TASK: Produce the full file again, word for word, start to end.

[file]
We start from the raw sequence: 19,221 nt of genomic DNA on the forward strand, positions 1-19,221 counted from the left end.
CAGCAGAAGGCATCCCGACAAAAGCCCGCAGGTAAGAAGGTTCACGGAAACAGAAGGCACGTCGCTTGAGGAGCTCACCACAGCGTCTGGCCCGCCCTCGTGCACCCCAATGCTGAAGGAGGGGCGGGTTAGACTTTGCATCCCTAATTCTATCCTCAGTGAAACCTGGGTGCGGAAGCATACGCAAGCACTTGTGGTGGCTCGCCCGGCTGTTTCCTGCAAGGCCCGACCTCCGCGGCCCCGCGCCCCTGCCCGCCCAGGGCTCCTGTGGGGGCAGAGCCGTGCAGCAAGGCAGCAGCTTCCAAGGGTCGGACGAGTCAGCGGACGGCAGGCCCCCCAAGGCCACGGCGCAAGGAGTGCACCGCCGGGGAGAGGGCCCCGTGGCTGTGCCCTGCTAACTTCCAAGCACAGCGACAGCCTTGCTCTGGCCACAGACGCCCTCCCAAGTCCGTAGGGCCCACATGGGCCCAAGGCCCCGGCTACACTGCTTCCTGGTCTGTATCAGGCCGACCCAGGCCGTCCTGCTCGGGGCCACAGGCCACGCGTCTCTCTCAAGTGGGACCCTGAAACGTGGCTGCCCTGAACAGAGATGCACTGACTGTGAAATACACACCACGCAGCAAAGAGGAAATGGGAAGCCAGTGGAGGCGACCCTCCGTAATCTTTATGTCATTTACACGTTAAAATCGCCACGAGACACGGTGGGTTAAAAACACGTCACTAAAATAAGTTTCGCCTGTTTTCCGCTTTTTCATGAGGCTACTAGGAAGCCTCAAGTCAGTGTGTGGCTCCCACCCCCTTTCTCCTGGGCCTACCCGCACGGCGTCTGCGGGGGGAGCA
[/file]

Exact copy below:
We start from the raw sequence: 19,221 nt of genomic DNA on the forward strand, positions 1-19,221 counted from the left end.
CAGCAGAAGGCATCCCGACAAAAGCCCGCAGGTAAGAAGGTTCACGGAAACAGAAGGCACGTCGCTTGAGGAGCTCACCACAGCGTCTGGCCCGCCCTCGTGCACCCCAATGCTGAAGGAGGGGCGGGTTAGACTTTGCATCCCTAATTCTATCCTCAGTGAAACCTGGGTGCGGAAGCATACGCAAGCACTTGTGGTGGCTCGCCCGGCTGTTTCCTGCAAGGCCCGACCTCCGCGGCCCCGCGCCCCTGCCCGCCCAGGGCTCCTGTGGGGGCAGAGCCGTGCAGCAAGGCAGCAGCTTCCAAGGGTCGGACGAGTCAGCGGACGGCAGGCCCCCCAAGGCCACGGCGCAAGGAGTGCACCGCCGGGGAGAGGGCCCCGTGGCTGTGCCCTGCTAACTTCCAAGCACAGCGACAGCCTTGCTCTGGCCACAGACGCCCTCCCAAGTCCGTAGGGCCCACATGGGCCCAAGGCCCCGGCTACACTGCTTCCTGGTCTGTATCAGGCCGACCCAGGCCGTCCTGCTCGGGGCCACAGGCCACGCGTCTCTCTCAAGTGGGACCCTGAAACGTGGCTGCCCTGAACAGAGATGCACTGACTGTGAAATACACACCACGCAGCAAAGAGGAAATGGGAAGCCAGTGGAGGCGACCCTCCGTAATCTTTATGTCATTTACACGTTAAAATCGCCACGAGACACGGTGGGTTAAAAACACGTCACTAAAATAAGTTTCGCCTGTTTTCCGCTTTTTCATGAGGCTACTAGGAAGCCTCAAGTCAGTGTGTGGCTCCCACCCCCTTTCTCCTGGGCCTACCCGCACGGCGTCTGCGGGGGGAGCA